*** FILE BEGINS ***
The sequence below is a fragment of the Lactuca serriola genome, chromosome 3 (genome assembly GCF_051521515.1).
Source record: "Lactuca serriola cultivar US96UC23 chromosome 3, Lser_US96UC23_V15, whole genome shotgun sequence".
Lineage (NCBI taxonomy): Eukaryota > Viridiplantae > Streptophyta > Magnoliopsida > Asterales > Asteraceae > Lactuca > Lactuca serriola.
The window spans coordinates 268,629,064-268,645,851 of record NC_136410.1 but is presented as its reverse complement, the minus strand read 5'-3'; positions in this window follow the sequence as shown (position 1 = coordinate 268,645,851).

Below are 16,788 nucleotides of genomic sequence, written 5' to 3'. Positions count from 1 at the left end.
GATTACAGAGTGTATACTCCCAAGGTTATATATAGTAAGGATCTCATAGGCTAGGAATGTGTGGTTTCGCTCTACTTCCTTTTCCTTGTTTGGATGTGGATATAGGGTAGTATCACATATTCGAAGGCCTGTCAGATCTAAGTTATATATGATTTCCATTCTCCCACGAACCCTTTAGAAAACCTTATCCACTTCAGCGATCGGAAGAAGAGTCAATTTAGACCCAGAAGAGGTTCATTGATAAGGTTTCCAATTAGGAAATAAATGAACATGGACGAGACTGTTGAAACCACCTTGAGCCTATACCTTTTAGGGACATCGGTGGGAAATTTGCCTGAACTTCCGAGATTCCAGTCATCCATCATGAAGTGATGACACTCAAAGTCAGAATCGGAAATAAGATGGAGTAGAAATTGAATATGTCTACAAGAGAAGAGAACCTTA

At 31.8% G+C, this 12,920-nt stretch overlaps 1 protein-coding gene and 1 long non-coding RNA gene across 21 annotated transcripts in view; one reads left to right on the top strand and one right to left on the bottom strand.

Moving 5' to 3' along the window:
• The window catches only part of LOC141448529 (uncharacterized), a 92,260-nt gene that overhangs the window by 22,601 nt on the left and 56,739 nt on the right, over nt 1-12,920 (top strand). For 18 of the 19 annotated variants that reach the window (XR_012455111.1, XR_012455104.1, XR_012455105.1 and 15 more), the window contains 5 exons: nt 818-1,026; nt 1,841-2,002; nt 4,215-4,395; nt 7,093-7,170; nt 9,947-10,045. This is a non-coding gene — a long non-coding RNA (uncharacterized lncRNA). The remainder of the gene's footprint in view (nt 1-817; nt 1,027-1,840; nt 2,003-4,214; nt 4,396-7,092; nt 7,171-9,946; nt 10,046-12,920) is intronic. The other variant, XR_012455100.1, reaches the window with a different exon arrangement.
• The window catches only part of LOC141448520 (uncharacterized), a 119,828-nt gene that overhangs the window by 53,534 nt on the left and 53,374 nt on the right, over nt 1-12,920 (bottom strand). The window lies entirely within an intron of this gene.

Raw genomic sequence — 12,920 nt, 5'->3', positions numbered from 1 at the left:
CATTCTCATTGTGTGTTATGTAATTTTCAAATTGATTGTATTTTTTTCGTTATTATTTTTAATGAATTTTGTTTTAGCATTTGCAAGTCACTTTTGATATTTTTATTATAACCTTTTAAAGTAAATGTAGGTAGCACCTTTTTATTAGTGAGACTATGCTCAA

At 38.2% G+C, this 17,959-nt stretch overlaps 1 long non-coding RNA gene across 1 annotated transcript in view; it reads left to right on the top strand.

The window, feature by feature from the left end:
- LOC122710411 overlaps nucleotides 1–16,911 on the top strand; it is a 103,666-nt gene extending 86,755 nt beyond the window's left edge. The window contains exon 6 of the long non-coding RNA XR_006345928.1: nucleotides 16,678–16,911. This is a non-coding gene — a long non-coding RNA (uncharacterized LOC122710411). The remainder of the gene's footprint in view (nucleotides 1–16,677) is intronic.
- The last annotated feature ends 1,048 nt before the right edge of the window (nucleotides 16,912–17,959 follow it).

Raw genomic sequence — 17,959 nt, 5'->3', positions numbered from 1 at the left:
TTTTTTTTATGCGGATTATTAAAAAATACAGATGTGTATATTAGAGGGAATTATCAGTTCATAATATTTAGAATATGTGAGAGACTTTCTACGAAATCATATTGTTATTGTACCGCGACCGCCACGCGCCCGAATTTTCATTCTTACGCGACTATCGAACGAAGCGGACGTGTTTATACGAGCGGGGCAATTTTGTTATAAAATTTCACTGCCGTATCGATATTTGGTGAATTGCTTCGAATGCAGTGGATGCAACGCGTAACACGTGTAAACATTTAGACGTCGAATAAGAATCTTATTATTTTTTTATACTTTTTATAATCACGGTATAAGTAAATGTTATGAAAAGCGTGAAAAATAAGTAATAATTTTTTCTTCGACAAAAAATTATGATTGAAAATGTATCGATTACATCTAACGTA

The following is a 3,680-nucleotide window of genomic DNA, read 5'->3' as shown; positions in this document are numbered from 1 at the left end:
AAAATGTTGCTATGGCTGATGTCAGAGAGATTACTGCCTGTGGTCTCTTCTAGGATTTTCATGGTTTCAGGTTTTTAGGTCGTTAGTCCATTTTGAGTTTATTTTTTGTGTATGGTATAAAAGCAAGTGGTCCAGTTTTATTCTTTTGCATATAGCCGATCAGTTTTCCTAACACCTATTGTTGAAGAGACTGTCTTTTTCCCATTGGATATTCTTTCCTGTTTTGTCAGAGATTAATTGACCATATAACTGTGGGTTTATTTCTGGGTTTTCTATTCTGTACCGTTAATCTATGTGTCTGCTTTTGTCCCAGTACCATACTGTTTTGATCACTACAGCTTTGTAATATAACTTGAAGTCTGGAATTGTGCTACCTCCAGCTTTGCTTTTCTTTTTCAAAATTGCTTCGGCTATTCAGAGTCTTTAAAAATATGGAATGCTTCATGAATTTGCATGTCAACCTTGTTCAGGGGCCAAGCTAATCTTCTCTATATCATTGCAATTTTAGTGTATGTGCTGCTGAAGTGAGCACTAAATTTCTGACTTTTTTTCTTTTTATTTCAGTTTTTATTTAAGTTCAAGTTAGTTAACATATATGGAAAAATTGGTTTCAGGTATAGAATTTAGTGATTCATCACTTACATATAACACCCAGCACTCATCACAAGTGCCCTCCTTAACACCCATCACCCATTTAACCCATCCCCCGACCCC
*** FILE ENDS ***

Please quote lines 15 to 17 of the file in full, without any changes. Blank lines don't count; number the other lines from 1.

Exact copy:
- LOC122710411 overlaps nucleotides 1–16,911 on the top strand; it is a 103,666-nt gene extending 86,755 nt beyond the window's left edge. The window contains exon 6 of the long non-coding RNA XR_006345928.1: nucleotides 16,678–16,911. This is a non-coding gene — a long non-coding RNA (uncharacterized LOC122710411). The remainder of the gene's footprint in view (nucleotides 1–16,677) is intronic.
- The last annotated feature ends 1,048 nt before the right edge of the window (nucleotides 16,912–17,959 follow it).

Raw genomic sequence — 17,959 nt, 5'->3', positions numbered from 1 at the left: